Spain’s prosecutor general said he was preparing a lawsuit against a number of Catalan lawmakers and government officials for passing a law on holding an independence referendum on October 1.

On September 6, despite protests from Madrid, the Catalan Parliament passed a law to hold an independence referendum which will ask Catalonians whether or not they want the Spanish province to become “an independent country in the form of a republic.” The Spanish government considers the decision illegal.

“We are preparing criminal suits,” Jose Manuel Maza told reporters adding that two suits would be lodged to Catalonia’s supreme court.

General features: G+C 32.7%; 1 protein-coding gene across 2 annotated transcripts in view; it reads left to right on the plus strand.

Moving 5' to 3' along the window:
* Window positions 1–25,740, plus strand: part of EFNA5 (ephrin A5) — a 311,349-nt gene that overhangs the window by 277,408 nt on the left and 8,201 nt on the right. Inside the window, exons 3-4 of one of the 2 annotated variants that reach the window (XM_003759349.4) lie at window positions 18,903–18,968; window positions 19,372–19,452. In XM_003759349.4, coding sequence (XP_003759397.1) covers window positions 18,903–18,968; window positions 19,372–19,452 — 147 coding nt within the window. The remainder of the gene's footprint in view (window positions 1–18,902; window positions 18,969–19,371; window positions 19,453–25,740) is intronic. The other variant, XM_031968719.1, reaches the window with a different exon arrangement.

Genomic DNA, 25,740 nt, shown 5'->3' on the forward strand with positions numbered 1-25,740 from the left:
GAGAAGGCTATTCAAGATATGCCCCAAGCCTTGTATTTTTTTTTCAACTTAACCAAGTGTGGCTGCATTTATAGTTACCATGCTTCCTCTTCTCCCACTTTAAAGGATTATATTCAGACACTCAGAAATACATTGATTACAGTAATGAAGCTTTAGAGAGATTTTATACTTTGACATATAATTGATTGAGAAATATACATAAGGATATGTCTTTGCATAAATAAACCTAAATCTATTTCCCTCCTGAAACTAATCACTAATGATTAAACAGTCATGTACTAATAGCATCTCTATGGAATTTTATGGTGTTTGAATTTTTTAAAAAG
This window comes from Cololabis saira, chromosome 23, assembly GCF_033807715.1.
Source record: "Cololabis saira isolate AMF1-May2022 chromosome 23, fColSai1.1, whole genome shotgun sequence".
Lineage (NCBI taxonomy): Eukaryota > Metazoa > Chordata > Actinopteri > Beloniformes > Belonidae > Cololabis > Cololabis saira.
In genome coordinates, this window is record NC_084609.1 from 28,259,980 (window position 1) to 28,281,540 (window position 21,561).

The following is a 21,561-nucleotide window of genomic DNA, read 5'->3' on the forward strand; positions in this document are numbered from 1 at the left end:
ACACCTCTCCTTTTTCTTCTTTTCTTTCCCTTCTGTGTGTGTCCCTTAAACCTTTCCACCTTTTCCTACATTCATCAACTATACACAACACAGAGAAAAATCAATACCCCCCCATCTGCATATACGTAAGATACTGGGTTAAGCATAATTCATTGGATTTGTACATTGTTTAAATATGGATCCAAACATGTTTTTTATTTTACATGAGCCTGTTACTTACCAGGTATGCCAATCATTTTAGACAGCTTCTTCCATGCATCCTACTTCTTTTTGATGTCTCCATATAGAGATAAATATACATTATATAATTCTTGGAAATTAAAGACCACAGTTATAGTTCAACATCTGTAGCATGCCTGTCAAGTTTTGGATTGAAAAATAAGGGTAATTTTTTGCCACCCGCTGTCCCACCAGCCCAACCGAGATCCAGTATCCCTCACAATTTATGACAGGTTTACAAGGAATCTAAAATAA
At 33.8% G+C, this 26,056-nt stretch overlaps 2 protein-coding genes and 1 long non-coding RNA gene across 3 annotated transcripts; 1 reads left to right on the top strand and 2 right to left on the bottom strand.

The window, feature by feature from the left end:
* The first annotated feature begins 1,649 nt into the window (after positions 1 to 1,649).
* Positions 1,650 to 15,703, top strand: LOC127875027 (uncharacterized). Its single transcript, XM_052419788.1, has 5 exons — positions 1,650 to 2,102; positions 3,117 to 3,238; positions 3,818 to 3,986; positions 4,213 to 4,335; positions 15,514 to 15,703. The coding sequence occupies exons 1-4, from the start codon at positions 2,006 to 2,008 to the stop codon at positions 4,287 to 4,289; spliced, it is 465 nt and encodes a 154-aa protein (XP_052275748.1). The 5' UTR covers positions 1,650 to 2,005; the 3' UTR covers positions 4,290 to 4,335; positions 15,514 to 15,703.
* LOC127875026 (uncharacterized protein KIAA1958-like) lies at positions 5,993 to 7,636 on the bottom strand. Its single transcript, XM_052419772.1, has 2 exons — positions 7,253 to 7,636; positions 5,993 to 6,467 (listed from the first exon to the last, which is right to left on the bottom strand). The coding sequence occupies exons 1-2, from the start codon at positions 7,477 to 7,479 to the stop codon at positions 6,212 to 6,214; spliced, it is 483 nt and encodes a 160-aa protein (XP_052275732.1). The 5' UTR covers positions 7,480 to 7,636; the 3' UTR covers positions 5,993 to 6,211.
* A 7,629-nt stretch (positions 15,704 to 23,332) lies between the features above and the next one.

Police and national guard will ensure stability and order, he stated.

“The General Prosecutor’s Office requested security forces to investigate any actions related to the organization of the referendum.”

Catalonia has been seeking independence from Spain for years. On November 9, 2014, about 80 percent of the Catalans who took part in a non-binding referendum on the region’s status as part of Spain voted in favor of Catalonia becoming an independent state. The vote was, however, ruled unconstitutional by the Spanish government and the Spanish Constitutional Court.

In early June, the president of the autonomous region, Carles Puigdemont, said that Catalonia would hold a referendum on independence from Spain on October 1, 2017, prompting criticism from Madrid.